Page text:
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Workplace Retaliation Claims
Workplace retaliation occurs when an employer takes an adverse employment action, such as firing or demoting an employee, in response to a claim of discrimination with which the employee is involved. This includes activity one employee takes on behalf of another employee who is being harassed or discriminated against.
While employers cannot punish employees for asserting their legal rights, workplace retaliation still happens on a regular basis across the country. In fact, over one-third of the discrimination claims filed with the Equal Employment Opportunity Commission (EEOC) during the past few years included a retaliation claim.
To maintain a retaliation case under Title VII of the 1964 Civil Rights Act, you must be able to prove three things:
- You took part in a protected activity or you witnessed illegal discrimination or harassment and reported it.
- Your employer took a materially adverse job-related action against you, including firing or demoting you, denying you a promotion, or creating a hostile work environment.
- Your employer acted against you because of your protected activity.
Is All Workplace Retaliation Illegal?
Not all retaliation is illegal. In fact, retaliation is only illegal if the law protects the action preceding the retaliation. While the law can vary from state to state, there are two main categories of protected activity employers cannot legally retaliate against:
- Participating in an employment discrimination proceeding, regardless of role
- Opposing unlawful discriminatory practices
In addition, as long as the claim of harassment or discrimination is made in good faith, your employer is prohibited from retaliating against you.
Employment Retaliation Lawyer
An employer cannot engage in workplace retaliation against a full-time, part-time, temporary, or former employee. An employer also cannot retaliate against job applicants engaging in a protected activity. Employees who believe they may be victims of workplace retaliation need to ensure they understand the signs of retaliation, and document their own job performance and any abuse to help prove their case.
If you think you are being retaliated against, be sure to keep a record of every negative action and any verbal or written evidence related to your case. Write everything down, even small unimportant details, and include the date, time, and location – including anyone else in the room who may have witnessed an event. Bring up your concerns with your employer, either with your manager or the human resources office. Be sure you have written evidence you have raised the issue; email is effective for this, but if not an option, ask for a physical paper copy and have the manger or HR officer sign and date the complaint. If you have questions about your workplace environment, contact Whitfield, Bryson & Mason today.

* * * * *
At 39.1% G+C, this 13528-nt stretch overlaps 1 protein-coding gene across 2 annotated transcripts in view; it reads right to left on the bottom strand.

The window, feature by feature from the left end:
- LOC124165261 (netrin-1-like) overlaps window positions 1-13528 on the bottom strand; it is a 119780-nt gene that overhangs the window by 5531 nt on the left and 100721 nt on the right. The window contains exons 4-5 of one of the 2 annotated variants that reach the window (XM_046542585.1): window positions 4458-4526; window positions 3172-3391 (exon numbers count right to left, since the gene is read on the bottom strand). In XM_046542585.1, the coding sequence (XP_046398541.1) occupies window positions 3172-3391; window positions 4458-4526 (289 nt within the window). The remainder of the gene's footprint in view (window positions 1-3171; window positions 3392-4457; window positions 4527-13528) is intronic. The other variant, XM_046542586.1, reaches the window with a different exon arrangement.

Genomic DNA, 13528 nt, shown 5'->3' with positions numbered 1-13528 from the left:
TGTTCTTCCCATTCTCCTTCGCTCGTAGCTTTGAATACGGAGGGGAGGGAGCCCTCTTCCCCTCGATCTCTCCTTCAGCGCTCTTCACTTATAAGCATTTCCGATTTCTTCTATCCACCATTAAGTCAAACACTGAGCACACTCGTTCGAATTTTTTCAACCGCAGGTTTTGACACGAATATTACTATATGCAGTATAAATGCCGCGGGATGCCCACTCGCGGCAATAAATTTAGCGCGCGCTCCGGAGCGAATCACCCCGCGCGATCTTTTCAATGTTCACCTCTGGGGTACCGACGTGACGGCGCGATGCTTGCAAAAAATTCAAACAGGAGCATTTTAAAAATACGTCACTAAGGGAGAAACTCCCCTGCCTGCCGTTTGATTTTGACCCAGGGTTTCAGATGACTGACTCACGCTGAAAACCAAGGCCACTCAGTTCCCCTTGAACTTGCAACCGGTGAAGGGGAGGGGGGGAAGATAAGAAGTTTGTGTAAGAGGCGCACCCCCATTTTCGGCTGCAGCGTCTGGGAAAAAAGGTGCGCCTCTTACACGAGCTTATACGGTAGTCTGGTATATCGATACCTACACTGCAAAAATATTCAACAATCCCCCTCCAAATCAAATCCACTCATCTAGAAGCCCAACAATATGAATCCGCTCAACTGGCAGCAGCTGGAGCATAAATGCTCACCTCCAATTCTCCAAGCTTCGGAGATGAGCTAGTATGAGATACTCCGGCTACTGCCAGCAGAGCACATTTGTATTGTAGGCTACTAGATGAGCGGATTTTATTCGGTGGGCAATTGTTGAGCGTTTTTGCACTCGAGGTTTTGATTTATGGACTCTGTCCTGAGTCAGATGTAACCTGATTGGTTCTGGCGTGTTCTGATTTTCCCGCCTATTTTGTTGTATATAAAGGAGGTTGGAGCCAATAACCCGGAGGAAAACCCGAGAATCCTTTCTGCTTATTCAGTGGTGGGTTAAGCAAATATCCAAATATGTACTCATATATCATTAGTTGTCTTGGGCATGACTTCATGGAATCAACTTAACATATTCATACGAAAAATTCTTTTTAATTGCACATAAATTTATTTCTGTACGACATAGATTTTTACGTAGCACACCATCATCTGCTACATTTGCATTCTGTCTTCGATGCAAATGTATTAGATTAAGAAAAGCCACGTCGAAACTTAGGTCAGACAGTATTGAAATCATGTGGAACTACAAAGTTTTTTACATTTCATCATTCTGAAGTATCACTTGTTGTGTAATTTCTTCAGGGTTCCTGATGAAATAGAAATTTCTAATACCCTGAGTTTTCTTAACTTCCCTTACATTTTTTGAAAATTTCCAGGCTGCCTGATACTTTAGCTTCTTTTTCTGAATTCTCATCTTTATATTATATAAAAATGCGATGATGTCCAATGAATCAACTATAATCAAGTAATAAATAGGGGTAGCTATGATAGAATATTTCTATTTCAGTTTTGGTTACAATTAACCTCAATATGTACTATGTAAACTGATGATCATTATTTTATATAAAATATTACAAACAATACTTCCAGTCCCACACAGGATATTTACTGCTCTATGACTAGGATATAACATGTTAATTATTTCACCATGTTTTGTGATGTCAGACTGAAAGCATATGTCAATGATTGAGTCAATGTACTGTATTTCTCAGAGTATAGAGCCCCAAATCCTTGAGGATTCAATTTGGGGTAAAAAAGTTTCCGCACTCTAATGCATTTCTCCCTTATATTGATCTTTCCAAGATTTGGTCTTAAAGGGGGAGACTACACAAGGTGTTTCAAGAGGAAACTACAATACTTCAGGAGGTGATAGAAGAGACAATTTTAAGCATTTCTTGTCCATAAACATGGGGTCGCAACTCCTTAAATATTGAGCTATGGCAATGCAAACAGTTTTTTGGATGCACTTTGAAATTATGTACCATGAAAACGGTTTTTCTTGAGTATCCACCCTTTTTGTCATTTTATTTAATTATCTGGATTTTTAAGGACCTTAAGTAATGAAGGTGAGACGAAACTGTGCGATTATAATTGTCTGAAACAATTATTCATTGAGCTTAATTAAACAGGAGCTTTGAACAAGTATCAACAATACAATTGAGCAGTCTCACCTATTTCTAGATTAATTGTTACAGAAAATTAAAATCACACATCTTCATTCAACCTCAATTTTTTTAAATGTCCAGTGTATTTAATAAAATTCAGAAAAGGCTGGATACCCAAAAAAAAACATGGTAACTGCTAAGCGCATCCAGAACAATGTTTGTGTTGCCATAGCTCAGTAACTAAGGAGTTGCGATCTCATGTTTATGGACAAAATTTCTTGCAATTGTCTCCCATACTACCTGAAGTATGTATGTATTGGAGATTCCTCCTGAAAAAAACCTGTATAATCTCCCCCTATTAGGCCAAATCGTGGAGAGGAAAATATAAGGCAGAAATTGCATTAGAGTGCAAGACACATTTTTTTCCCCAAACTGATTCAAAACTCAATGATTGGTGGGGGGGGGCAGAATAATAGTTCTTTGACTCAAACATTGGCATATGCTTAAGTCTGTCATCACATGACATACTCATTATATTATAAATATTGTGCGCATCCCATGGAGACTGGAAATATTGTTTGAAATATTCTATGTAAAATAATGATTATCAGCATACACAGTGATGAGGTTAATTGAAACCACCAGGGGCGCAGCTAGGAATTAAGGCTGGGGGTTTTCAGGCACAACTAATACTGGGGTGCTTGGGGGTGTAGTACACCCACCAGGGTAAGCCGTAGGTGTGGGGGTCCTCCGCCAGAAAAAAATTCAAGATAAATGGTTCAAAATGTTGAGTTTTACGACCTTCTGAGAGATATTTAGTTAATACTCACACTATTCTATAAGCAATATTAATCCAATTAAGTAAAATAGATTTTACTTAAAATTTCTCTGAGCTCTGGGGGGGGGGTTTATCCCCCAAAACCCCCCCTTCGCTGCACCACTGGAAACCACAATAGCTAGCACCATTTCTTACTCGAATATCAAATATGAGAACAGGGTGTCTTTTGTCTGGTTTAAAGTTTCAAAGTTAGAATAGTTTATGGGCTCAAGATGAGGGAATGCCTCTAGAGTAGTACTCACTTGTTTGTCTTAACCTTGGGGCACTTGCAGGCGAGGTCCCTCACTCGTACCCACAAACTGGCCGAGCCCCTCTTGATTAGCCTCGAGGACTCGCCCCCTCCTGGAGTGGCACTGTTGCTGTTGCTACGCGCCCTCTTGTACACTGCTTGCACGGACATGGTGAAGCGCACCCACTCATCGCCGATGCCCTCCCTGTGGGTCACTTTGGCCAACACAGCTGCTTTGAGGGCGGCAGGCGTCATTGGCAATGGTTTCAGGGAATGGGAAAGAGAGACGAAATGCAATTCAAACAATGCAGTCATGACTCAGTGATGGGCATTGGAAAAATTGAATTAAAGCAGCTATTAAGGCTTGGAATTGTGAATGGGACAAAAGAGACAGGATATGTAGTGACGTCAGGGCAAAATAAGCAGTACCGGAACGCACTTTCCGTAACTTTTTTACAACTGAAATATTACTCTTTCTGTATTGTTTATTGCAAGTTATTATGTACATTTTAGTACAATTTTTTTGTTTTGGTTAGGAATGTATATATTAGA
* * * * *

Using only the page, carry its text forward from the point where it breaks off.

Whitfield Bryson & Mason
Our trial lawyers were specifically chosen for the depth of their experience and the breadth of their knowledge. Among the group are attorneys who have been recognized for excellence by industry associations and have gained national recognition for significant victories in challenging cases.
John Whitfield has been significant in his management of a suit involving the death of my son in a motorcycle accident. His professionalism, compassion, support, and especially his knowledge base in this suit has been above reproach. He has communicated well and kept all parties apprised of the status of the suit. I feel he negotiated effectively to reach the best possible settlement for my son's estate. He certainly assures his clients are represented well. I am grateful for his successfully bringing this suit to a satisfactory conclusion. In short, John's expertise has been awesome.
I am very grateful to Gary Mason for taking the initiative in filing suit against the manufacturers of defective CSST pipe. I am sure that this successful litigation will now help Maryland homeowners become aware of the danger of old style CSST pipe and to let them know what steps they may take to protect themselves against those dangers. Who knows how many lives and homes may be saved as a result of his efforts. Thank you Gary Mason for your important work in this litigation. I enjoyed working with him on this effort.